The global market for cut flowers is projected to reach $43.8 billion by 2027. Our fascination with blooms has endured for millennia. Bunches of flowers are intertwined with human emotion and experience, acting as symbols of love, joy, grief, loss, conflict and celebration. It is no surprise, then, to see them pop up frequently throughout art history. Roman mosaics, 17th century Dutch painting and the first ever photography book (published by botanist Anna Atkins in 1843) all have flowers in common. Here again, they are ciphers of human endeavour: wealth, mortality, scientific progress. In 2022, they can be found circulating in the metaverse, bought and sold as NFTs.
Flora Photographica is an essential compendium of flowers in contemporary image-making. The volume charts a wealth of approaches to the subject. Some of the artists, such as Helene Schmitz, zero in on their subject matter – capturing petals, patterns and fronds up close. For others, flowers appear as part of the wider mise-en-scene: in Larry Sultan’s tongue-in-cheek compositions, for example, or segmented in mirrors by Paul Mpagi Sepuya. Ori Gersht is known for blowing arrangements apart, whilst Mandy Barker brings them back together – arranging artificial flowers found washed up on beaches.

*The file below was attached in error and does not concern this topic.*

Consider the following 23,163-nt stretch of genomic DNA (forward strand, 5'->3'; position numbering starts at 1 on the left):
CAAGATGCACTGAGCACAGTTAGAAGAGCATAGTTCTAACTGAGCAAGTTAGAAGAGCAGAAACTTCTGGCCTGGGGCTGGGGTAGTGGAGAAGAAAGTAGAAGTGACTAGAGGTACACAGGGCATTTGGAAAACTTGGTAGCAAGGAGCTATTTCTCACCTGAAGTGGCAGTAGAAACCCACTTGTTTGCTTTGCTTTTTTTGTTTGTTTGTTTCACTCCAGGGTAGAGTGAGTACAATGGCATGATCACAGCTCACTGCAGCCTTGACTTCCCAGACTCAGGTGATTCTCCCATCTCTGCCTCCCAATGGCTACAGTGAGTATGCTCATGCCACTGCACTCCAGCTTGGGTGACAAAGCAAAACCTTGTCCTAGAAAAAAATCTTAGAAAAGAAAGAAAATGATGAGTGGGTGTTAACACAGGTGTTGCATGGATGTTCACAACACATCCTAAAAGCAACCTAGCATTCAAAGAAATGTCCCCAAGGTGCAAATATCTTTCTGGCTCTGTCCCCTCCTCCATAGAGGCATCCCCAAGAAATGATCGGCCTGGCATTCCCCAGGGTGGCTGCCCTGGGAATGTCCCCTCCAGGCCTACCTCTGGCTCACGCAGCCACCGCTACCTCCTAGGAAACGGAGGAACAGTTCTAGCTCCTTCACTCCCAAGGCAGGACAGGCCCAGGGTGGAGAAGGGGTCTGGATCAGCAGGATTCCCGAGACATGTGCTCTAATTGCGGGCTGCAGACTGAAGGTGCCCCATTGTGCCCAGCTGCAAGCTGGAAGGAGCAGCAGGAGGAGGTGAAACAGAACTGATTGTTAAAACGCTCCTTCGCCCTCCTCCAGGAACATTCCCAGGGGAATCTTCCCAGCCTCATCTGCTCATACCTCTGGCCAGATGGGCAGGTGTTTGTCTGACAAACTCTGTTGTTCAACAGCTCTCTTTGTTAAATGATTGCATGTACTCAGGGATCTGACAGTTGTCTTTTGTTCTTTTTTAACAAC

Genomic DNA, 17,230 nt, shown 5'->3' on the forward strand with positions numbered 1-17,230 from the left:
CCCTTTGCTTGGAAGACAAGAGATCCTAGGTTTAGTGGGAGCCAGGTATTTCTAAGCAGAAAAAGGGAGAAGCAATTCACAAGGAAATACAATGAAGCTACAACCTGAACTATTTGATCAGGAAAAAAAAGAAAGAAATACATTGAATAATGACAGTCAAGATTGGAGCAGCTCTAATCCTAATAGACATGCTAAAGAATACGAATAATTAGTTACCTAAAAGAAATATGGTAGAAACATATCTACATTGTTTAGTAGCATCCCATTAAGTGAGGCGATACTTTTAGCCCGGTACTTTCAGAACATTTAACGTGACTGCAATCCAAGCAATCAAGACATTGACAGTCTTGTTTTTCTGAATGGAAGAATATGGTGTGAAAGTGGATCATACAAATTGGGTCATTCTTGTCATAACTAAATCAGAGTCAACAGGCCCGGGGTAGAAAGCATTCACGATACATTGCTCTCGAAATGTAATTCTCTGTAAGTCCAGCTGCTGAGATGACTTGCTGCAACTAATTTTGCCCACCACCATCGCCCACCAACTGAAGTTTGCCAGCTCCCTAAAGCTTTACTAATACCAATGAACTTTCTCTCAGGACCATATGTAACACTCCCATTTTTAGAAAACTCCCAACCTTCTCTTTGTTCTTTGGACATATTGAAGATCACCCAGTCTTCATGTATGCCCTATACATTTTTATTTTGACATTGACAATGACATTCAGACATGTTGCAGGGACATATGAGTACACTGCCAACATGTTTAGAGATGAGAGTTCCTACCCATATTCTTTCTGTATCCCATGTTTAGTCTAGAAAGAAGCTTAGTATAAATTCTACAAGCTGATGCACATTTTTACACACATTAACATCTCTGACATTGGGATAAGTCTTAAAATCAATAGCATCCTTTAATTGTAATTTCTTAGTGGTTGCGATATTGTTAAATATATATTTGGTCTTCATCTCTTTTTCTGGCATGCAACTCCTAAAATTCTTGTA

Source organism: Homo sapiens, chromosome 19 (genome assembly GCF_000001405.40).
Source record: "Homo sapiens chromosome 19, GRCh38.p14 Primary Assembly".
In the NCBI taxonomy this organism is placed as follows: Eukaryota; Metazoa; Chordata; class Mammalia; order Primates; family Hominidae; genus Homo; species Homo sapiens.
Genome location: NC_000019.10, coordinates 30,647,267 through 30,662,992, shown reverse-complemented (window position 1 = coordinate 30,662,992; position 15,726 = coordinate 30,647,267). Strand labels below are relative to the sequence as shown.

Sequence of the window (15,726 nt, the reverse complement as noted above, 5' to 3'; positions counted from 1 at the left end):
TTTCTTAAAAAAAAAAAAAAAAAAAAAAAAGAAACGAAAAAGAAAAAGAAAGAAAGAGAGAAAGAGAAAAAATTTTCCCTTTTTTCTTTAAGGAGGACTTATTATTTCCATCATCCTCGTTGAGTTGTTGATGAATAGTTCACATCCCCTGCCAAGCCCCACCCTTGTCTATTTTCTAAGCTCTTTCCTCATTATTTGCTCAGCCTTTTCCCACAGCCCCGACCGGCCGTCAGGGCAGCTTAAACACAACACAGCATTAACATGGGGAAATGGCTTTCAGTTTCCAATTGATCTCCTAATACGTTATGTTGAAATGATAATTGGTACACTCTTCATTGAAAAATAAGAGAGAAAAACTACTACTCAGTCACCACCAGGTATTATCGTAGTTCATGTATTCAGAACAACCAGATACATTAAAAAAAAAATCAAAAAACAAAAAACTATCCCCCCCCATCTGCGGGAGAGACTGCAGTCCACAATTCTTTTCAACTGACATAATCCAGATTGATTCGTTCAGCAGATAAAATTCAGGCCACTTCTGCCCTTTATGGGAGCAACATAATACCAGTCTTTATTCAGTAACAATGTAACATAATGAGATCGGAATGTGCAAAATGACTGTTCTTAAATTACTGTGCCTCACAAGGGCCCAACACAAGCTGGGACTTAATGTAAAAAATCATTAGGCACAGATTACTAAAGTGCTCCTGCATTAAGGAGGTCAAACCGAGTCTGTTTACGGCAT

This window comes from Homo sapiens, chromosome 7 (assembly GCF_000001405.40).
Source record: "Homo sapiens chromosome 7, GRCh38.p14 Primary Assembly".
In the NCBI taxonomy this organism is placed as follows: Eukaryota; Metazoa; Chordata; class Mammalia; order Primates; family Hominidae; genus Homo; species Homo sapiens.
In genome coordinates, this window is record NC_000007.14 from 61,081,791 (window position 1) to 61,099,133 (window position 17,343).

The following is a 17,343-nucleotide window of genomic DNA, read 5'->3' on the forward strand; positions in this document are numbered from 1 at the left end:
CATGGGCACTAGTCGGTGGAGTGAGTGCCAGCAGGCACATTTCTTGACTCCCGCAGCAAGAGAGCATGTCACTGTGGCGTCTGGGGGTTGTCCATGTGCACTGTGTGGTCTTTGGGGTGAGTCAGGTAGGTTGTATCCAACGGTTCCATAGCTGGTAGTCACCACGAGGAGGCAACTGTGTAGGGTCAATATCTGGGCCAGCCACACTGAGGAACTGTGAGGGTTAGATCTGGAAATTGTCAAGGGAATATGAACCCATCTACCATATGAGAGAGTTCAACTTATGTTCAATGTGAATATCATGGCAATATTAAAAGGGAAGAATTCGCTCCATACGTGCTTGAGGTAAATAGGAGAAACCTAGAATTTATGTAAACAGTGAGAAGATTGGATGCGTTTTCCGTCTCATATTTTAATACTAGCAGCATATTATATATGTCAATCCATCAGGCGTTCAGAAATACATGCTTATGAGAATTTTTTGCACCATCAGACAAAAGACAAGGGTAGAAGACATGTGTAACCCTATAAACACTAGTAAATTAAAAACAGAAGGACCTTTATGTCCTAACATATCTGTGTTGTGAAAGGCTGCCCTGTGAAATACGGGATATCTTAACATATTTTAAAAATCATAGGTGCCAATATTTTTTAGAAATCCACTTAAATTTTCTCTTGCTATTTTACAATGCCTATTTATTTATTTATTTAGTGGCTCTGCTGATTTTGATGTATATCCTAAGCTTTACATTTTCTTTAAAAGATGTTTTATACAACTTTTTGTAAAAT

We live in an increasingly digital world, marked in part by urban expansion and biodiversity loss. Connected to the global flower trade is the fact that, by 2050, scientists estimate there will be no habitat left for wild tulips, with all future cultivation relying on human intervention. In this way, Flora Photographica becomes elegiac. Henrik Spohler transports us to such a future, with images of laboratories, plant auctions and greenhouses showing “what the future holds when humans become creators.”
Words: Eleanor Sutherland
1. © 2017 Aimée Hoving, Het Boeket, from the series Pictures of Her, 2017 (Flowers by Brigitte Grentis Van dam Merret)
2. © 2020 Thirza Schaap, Vanda, from the series Plastic Ocean, 2020
3. © 2019 Pedro Almodóvar, Depending on the Red Gerbera, 2019
4. © 2019 Pamela Hawkes, After Redouté, 2019
5. © 2016 Abelardo Morell, 2016–Flowers for Lisa #30